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Signs and Symptoms of Hydrocodone Overdose

Hydrocodone belongs to the class of narcotic medications called opiates. They are man-made version of the natural compound found in opium and used in the treatment of moderate to severe pain conditions. Hydrocodone overdose occurs when a person intentionally or unintentionally take too much of the medication than what was originally prescribed by the physician to manage pain. Hydrocodone overdose can be extremely dangerous and life threatening.

The highly addictive nature of hydrocodone has created widespread Hydrocodone abuse and misuse among its patients. Medical experts have stated that a person can become addicted to Hydrocodone within as little as 4 weeks of usage. Also, individuals who use the drug for a long period of time may develop tolerance to the drug. Eventually, people who develop tolerance to the drug have to take more and more of the medication in order to get the desired effect. This increases the risk of Hydrocodone addiction, and possible overdose considerably.

Signs and symptoms of Hydrocodone overdose:

The narcotic analgesic, Hydrocodone causes a number of side effects on the individual. Common side effects experienced by the user include drowsiness, nausea, tiredness, disorientation, and constipation among many others. Hydrocodone side effects can develop when the patient takes the prescribed dose of medication. However, during an over dose these side effects might be magnified.

An overdose of the medication can cause vomiting that might be quite violent, , instead of nausea. Simple tiredness may transform into extreme weakness, which might prevent or impair even simple movements. The patient might go unconscious, and do not respond to shaking, shouting or any other attempts to wake the individual. This is probably the first symptom one will notice after an overdose. The extent of sleepiness depends on how much medication is taken by the person.

It has been noted that, rarely grown-ups may develop acute overdose with Hydrocodone when only less than 10 grams of the medication is taken, and in very rare cases death may occur when less than 15 grams of the medication is taken.

The early signs of hepatotoxic overdose with Hydrocodone include nausea, vomiting, general feeling of uneasiness, and diaphoresis. However, clinical or laboratory proof of hepatotoxicity cannot be noticed until 48 to 72 hours of Hydrocodone ingestion.

An overdose of hydrocodone may cause a dangerous drop in heart rate and blood pressure, thereby not providing sufficient oxygen to the body. Improper oxygen supply to the body may cause the lips to become blue, and the skin may become clammy and cold. Cardiac arrest may occur and the heart may stop beating completely. Cardiac arrest can be life threatening to the patient.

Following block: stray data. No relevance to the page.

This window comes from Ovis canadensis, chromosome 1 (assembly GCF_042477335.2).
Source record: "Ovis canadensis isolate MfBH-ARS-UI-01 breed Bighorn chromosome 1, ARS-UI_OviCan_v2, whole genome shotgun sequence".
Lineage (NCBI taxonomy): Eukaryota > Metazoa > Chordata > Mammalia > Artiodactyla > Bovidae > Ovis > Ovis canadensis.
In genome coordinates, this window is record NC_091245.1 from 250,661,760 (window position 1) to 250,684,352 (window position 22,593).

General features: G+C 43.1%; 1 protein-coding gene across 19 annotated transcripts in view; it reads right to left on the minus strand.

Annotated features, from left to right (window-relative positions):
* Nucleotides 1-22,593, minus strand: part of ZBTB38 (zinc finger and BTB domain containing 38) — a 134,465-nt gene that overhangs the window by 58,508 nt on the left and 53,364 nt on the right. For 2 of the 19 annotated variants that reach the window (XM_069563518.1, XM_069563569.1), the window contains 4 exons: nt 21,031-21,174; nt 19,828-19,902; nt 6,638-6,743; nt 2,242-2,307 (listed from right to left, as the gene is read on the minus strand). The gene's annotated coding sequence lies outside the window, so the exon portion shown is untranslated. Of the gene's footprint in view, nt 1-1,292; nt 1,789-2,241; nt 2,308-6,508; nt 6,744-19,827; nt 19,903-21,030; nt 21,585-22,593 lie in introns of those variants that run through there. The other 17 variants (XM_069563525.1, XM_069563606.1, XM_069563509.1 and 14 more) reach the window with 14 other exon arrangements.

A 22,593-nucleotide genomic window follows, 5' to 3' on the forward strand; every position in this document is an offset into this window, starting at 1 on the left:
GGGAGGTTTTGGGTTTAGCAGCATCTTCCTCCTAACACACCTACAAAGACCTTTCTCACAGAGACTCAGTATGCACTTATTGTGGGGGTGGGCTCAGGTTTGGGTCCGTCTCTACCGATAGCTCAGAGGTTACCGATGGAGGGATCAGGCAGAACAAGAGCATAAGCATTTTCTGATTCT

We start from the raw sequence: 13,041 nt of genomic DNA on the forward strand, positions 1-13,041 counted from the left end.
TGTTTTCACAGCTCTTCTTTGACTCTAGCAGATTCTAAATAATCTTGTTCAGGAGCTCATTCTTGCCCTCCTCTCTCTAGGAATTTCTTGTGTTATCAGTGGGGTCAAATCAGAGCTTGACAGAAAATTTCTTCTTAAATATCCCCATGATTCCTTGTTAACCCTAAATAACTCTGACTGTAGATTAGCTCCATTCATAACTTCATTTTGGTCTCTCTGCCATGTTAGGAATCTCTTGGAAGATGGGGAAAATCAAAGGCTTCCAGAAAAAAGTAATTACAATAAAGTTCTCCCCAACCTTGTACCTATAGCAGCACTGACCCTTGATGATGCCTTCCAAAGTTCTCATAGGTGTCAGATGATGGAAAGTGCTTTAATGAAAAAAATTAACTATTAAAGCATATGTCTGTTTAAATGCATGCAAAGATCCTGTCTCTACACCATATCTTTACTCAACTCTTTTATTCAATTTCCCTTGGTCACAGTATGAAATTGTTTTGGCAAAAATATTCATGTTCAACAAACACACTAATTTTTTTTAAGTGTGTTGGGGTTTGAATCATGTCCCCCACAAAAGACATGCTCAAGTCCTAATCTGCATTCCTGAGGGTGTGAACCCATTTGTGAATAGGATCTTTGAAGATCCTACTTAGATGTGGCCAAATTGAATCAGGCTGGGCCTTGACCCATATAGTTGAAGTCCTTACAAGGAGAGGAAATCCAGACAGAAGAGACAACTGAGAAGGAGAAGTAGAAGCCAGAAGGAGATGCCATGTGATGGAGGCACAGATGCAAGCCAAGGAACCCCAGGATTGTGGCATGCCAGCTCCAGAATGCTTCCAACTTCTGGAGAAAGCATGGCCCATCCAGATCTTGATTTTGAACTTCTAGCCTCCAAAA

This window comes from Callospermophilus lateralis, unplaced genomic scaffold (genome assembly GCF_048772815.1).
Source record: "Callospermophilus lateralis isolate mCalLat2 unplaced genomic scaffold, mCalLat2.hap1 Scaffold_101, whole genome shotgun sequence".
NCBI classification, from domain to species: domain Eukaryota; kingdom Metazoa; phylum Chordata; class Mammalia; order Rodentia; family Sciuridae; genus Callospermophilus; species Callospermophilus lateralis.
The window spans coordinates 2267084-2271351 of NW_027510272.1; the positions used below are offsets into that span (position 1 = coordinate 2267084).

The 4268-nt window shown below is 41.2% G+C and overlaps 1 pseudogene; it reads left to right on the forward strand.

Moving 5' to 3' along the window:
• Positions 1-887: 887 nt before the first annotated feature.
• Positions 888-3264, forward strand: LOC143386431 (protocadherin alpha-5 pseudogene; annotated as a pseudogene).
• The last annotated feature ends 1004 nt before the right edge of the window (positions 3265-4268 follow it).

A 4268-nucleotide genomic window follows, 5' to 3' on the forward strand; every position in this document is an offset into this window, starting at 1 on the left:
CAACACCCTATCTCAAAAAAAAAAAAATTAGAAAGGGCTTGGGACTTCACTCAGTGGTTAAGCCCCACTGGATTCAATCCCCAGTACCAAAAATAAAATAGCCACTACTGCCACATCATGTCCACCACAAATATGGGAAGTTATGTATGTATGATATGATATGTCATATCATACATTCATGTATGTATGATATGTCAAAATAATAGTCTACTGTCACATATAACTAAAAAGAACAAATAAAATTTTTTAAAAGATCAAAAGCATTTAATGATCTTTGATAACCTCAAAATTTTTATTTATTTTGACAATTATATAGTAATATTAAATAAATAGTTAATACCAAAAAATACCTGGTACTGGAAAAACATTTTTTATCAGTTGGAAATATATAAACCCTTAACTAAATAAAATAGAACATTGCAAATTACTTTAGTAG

The most troublesome problem with hydrocodone is what it does to the breathing. During a Hydrocodone overdose, breathing becomes slow and shallow. Together with a reduced blood flow, this slow and shallow breathing starves the body cells of vital oxygen and slows down other body functions even further. Any further overdose may sedate the person sufficiently to stop breathing completely.

Overdose of hydrocodone may have debilitating effect on the kidneys. Severe necrosis of the liver, and permanent kidney damage may occur.

If someone else were to look in to the eyes of the person suffering from Hydrocodone overdose, they would notice a considerable constriction in the pupil. This condition is medically termed as "pinpoint pupils", which is a characteristic sign of overdose with Hydrocodone.

The chances of Hydrocodone overdose may be enhanced when it is taken with certain substances like cocaine, alcohol, barbiturates, methylphenidate, benzodiazepines, and many other medications. Non-prescription, prescription or illicit medications may also react badly with Hydrocodone, especially if they have soporific or sedative effects.

Hydrocodone Overdose treatment:

Immediate medical attention is necessary when a hydrocodone overdose is suspected. Indications of overdose with hydrocodone may include but not limited to: dizziness, drowsiness, seizures, slow breathing, loss of consciousness, weakness, nausea and vomiting, blurred or reduced vision, small pupils, confusion, and coma.

When medical help comes, they should be provided with the most accurate information in order to get the best possible treatment. Information such as name of the medication, the dosage and the time it was taken, and whether it was prescribed to the individual should be supplied to the medical professionals. Providing with the right information gives the victim the best possible chances of survival and recovery.


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